Two hundred and fifty-two million years ago, a series of Siberian volcanoes erupted and sent the Earth into the greatest mass extinction of all time. As a result of this mass extinction, known as the Permo-Triassic Mass Extinction, billions of tons of carbon were propelled into the atmosphere, radically altering the Earth's climate. Yet, some animals thrived in the aftermath and scientists now know why.
In a new study published in Scientific Reports, a team of international paleontologists, including postdoctoral scholar Adam Huttenlocker of the Natural History Museum of Utah at the University of Utah, demonstrate that ancient mammal relatives known as therapsids were suited to the drastic climate change by having shorter life expectancies and would have had a better chance of success by breeding at younger ages than their predecessors.
The research team studied growth patterns in therapsids from the South African Karoo Basin, a paleontologically significant area which preserves a wide range of fossils from the Permian to the Early Jurassic, or 300-180 million years ago.
By examining their bone microstructure before and after the extinction boundary, Huttenlocker and his colleagues were able to study how growth patterns in therapsids were affected by the extinction. By studying body size distributions in particularly abundant species from the Permian and Triassic, the team was able to interpret shifts in size class structure and in rates of survivorship.
"Therapsid fossils like Lystrosaurus are important because they teach us about the resilience of our own extinct relatives in the face of extinction, and provide clues to which traits confered success on lineages during this tubulent time. Lystrosaurus was particularly prolific, making it possible to build a large dataset and to sacrifice some specimens for histology to study the growth patterns recorded in its bones," said Huttenlocker, one of the paper's authors.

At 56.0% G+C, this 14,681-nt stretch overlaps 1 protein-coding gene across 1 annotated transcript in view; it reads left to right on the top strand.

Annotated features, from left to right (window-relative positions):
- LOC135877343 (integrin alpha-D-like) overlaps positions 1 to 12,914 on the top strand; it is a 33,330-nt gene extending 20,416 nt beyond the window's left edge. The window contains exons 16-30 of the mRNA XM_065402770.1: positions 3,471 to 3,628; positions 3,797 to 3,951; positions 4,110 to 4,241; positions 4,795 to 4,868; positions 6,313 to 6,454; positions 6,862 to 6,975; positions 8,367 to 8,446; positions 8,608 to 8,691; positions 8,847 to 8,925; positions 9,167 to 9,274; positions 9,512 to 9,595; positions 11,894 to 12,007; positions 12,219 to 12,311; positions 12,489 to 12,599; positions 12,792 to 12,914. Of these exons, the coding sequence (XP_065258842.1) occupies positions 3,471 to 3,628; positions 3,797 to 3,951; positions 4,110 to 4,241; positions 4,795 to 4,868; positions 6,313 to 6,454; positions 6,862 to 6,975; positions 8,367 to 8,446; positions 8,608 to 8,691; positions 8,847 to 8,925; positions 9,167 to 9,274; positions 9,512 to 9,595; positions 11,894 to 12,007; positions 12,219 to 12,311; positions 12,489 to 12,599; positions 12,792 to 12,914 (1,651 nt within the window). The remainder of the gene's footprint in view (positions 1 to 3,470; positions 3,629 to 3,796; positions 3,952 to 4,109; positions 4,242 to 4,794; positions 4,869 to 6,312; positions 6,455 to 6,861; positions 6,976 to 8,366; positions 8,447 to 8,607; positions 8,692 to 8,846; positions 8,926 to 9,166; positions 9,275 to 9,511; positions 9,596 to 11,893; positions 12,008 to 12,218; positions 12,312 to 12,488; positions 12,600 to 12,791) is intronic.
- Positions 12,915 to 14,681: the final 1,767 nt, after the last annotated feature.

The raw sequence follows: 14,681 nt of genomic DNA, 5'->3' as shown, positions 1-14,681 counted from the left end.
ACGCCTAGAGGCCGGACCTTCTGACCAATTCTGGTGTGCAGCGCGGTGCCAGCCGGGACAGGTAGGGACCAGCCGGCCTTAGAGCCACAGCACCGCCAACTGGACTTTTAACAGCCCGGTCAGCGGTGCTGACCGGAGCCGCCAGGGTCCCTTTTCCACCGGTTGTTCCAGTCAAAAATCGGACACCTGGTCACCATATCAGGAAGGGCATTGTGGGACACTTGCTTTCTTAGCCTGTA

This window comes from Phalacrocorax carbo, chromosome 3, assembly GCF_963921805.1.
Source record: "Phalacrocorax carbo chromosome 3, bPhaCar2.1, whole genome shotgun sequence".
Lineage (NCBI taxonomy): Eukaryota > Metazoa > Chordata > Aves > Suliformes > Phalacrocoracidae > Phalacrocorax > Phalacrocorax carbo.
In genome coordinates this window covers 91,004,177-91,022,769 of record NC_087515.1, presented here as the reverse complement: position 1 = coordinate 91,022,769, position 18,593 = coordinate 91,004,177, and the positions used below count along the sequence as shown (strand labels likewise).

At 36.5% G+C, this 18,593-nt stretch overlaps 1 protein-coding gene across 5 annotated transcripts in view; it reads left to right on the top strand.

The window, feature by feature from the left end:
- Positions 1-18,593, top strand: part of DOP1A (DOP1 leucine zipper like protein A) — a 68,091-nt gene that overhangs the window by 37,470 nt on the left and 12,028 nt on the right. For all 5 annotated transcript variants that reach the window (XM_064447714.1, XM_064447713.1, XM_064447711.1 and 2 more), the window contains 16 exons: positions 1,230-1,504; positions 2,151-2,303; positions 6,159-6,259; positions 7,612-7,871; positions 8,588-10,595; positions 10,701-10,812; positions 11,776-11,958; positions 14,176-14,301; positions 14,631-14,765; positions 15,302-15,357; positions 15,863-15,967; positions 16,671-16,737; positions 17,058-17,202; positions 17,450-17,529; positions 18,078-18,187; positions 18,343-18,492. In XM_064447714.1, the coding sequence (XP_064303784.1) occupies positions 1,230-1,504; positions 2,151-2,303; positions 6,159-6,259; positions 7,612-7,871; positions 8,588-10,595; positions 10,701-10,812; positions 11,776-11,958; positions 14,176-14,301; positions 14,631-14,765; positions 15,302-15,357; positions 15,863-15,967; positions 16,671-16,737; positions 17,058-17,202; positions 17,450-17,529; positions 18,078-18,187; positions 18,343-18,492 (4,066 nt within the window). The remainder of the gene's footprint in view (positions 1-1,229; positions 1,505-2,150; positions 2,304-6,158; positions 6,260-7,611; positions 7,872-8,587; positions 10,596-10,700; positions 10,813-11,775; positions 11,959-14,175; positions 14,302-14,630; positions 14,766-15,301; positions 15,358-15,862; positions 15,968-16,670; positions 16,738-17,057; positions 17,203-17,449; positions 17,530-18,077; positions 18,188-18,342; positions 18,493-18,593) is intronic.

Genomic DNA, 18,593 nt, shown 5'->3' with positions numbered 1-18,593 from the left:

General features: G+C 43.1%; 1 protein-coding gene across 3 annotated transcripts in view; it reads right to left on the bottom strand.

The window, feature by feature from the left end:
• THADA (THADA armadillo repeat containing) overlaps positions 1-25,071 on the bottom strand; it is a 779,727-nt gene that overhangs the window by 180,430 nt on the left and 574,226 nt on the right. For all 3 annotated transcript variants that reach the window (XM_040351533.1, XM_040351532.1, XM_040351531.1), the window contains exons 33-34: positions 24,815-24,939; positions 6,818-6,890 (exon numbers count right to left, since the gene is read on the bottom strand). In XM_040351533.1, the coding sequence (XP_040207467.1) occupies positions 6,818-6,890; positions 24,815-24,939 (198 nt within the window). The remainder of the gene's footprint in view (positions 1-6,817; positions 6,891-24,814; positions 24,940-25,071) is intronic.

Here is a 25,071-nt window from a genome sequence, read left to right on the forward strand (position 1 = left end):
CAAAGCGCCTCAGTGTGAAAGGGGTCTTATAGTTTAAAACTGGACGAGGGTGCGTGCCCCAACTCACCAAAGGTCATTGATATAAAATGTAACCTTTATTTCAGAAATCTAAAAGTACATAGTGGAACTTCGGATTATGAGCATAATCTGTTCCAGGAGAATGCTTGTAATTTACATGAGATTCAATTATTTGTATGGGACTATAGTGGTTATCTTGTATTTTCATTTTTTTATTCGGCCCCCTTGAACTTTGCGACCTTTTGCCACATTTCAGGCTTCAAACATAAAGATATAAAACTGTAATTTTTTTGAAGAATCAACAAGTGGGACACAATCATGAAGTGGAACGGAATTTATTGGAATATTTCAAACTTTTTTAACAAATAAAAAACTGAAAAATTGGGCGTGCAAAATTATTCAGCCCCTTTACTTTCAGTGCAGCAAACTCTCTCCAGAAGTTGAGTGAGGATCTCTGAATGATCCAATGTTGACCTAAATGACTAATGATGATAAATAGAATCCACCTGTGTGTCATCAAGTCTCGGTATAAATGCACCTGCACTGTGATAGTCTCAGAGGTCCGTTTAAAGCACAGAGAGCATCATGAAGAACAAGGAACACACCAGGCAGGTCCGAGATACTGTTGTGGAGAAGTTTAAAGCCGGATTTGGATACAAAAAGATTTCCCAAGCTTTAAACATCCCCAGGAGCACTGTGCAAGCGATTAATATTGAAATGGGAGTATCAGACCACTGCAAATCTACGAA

"Before the Permo-Triassic extinction, the famous therapsid Lystrosaurus had a life span of about 13 or 14 years based on the record of growth preserved in their bones," said Field Museum paleontologist Ken Angielczyk, another one of the paper's authors. "Yet, nearly all of the Lystrosaurus specimens we find from after the extinction are only 2¬-3 years old. This implies that they must have been breeding when they were still [relatively young] themselves."
This adjustment in life history also meant a physical change for Lystrosaurus. Before the mass extinction, this creature would have been a couple meters long and weighed hundreds of pounds—about the size of a pygmy hippo. Post-extinction, its size dropped to that of a large dog, in large part due to its altered lifespan. Yet, these adaptations seemed to pay off for Lystrosaurus. Ecological simulations show that by breeding younger, Lystrosaurus could have increased its chance of survival by 40% in the unpredictable environments that existed in the aftermath of the extinction.